Iowa’s ACT scores up slightly, remain among nation’s highest


Iowa high school graduates’ average ACT scores increased slightly this year and remain among the highest nationally.

The average composite score for Iowa students who graduated this year was 22.3 1.1 points higher than the national average and tied for ninth best nationwide. Among the 26 states that had at least half their graduates taking the test, Iowa tied for second with Wisconsin. Minnesota was first with a 22.5 average score.

The results were released Wednesday by ACT, the Iowa City-based nonprofit that owns the college entrance exam. Scores range from 1 to 36 and cover math, science, English and reading. Colleges and universities nationwide use them to help determine admissions, scholarships and academic advising.

Iowa’s score increased 0.2 percentage points from a year ago, when it ranked third nationally. Sixty-six percent of the state’s graduating seniors took the exam.

“The educational improvements we’ve put in place are paying off,” said Linda Nelson, president of the Iowa State Education Association. “But we’re not content to rest on our laurels. Iowa’s teachers pledge to continue focusing on the things that really make a difference for student achievement.”

Nationally, the high school class of 2007 posted a modest increase, extending the test’s upward scoring trend and showing improved levels of preparation for college.

Still, the results highlight the persistent gap between the preparation levels of high school graduates and the skills they need to do well in college. Only 23 percent of test-takers met a benchmark score that indicates readiness in a range of introductory, core college courses.

The national average ACT composite score rose from 21.1 last year to 21.2, extending its recent pattern of slight but noticeable increases.

The ACT says one-year trends are not necessarily meaningful, but that the average scoring increase of 0.4 points since 2003 is significant, considering 1.3 million of this year’s high school graduates took the test.

“Surely we have a lot of work ahead to be sure all students graduate from high schools with the skills they need to succeed at the next level, but we do seem to be making some encouraging progress,” said Richard Ferguson, ACT’s CEO and chairman.

The ACT believes the gains reflect genuine improvements in learning, but interpreting the results is complicated by the changing composition of the pool of people who take the ACT.

In some states, growth is coming from relatively low scorers who may not have taken any standardized tests in the past, and who weigh down average scores. But in other states, such as Connecticut, New Jersey and California, much of the growth appears to be coming from a different group: high achievers who also took the SAT and are increasingly trying the ACT, too, in hopes of impressing selective colleges.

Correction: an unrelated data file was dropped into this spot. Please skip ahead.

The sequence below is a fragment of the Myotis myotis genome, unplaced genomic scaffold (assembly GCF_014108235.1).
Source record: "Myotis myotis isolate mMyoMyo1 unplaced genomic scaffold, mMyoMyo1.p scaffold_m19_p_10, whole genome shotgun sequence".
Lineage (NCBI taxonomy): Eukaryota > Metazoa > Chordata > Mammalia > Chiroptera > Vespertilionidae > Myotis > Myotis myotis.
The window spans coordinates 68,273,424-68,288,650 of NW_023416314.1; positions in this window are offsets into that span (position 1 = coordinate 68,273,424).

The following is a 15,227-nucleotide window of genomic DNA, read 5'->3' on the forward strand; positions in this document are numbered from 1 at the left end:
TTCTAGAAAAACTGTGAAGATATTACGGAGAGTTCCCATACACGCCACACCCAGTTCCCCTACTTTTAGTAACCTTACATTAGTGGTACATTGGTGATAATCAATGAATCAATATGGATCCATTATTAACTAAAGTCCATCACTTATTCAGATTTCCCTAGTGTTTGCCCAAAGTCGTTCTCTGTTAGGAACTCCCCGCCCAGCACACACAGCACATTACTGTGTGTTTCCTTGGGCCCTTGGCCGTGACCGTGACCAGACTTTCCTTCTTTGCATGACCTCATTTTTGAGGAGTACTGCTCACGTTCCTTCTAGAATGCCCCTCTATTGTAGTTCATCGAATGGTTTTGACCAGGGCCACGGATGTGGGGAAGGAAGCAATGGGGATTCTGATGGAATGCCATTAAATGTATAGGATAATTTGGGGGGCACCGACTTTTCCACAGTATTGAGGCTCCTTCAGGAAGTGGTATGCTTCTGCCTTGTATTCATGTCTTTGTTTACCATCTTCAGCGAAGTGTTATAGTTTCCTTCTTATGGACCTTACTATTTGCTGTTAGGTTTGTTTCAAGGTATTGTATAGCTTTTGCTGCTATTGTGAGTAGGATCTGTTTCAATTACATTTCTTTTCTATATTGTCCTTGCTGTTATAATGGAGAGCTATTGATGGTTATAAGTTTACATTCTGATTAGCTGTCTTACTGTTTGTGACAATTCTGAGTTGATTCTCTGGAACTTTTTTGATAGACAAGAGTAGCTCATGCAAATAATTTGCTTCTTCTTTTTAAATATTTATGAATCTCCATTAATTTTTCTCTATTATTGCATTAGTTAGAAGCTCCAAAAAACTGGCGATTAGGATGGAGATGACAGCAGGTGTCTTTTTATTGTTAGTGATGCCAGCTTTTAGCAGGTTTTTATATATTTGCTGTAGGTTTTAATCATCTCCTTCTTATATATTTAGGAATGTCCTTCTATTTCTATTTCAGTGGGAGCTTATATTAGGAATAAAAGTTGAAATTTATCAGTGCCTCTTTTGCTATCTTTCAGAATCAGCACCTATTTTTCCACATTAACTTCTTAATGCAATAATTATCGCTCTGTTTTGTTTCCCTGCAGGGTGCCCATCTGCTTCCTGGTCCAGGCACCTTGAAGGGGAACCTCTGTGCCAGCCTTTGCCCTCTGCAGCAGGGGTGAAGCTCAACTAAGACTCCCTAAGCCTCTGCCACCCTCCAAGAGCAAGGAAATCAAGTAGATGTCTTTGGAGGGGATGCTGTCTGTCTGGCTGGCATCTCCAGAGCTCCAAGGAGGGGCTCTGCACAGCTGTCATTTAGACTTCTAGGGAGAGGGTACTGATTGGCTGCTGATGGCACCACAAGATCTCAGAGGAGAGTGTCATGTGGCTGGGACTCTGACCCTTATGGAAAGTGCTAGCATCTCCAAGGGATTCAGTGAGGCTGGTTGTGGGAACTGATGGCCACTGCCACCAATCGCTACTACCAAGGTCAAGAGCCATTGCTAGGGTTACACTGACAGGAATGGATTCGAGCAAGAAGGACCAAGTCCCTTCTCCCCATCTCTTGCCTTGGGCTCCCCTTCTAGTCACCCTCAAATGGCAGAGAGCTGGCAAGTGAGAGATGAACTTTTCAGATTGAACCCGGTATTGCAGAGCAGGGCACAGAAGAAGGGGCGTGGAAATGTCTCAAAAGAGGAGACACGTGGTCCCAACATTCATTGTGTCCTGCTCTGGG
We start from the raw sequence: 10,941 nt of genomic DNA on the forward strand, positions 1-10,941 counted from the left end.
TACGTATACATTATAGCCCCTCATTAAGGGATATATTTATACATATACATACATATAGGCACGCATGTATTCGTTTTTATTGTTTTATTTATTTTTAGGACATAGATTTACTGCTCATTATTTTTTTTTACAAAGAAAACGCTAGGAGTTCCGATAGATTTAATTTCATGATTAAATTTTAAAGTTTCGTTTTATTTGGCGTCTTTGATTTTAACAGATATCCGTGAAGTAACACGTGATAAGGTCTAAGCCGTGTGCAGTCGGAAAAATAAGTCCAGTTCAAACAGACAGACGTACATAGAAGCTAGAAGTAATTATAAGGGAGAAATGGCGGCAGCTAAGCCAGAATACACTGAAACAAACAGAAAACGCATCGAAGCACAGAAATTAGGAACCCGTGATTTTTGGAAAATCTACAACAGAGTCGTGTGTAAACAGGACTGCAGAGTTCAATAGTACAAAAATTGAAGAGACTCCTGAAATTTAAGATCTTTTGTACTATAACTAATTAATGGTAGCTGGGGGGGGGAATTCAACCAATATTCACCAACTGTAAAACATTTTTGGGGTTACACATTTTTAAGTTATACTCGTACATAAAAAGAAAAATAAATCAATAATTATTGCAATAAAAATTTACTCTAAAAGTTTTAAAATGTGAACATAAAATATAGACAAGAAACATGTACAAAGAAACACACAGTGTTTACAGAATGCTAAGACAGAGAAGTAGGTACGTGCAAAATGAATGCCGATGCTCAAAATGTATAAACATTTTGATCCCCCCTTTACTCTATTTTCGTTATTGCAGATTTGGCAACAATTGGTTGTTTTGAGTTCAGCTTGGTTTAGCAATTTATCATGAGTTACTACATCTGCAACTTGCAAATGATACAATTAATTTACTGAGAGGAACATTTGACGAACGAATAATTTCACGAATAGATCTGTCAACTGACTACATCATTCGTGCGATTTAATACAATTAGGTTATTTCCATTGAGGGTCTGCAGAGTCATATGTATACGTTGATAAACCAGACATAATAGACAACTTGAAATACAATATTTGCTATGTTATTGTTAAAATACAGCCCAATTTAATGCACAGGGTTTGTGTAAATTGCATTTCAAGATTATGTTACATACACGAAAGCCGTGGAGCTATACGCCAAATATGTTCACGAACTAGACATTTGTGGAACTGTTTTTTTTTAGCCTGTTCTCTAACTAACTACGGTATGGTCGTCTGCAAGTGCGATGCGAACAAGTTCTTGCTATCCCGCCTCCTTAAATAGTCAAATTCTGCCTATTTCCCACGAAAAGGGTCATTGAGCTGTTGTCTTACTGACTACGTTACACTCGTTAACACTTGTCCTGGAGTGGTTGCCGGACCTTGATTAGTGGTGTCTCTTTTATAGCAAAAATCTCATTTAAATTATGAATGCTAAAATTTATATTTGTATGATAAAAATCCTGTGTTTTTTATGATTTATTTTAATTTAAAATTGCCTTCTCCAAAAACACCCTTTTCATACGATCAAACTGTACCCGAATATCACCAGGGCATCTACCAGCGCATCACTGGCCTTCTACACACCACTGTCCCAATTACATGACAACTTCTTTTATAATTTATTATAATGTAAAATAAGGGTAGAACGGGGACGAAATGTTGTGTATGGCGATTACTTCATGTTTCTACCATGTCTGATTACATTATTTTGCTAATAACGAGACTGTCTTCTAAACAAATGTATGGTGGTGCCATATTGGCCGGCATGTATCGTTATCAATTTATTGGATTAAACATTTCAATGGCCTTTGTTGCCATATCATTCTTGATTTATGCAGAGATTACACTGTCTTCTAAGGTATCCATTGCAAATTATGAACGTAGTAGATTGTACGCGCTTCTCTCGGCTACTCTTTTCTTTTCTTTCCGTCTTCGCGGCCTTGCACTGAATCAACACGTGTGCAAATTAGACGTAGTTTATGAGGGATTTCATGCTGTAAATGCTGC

The ACT doesn’t know how many students take both tests, but overall, 42 percent of this year’s high school graduates took the ACT, up from 40 percent last year.

Both exams are accepted by most colleges, and a growing number of colleges don’t require standardized test scores at all. The ACT, traditionally more popular in the South and Midwest, is more curriculum-based. The SAT still predominant on the East and West Coasts focuses more on basic math, verbal and writing skills.

Colorado and Illinois are the only two states that administered the ACT to all of last year’s graduating seniors. Michigan began doing so with its high school juniors this spring, and Kentucky and Wyoming will begin administering the test to all 11th graders next year.

Nationally, average composite scores edged up in each of the four individual tests English, math, reading and science. Average composite scores for black students fell 0.1 points to 17.0, while scores for Hispanics rose 0.1 to 18.7. Scores for both groups are up slightly since 2003; however, the number of blacks and Hispanics taking the exam is growing at twice the overall rate.

Forty-three percent who took the ACT math exam met the test’s benchmark for college readiness, up from 40 percent a year ago. In the science the figure was 28 percent, up from 26 percent last year. The percentage who met the benchmark in all four subjects rose from 21 percent to 23 percent.

SAT results for the class of 2007 will be released later this month.

In releasing its results, the ACT reiterated its long-standing case for more rigor in high school coursework. The organization encourages students to take a minimum of four years of English, and three each of math, social studies and science. Students who had taken those courses or more averaged 22.0 on the exam; students who had not averaged 19.8.

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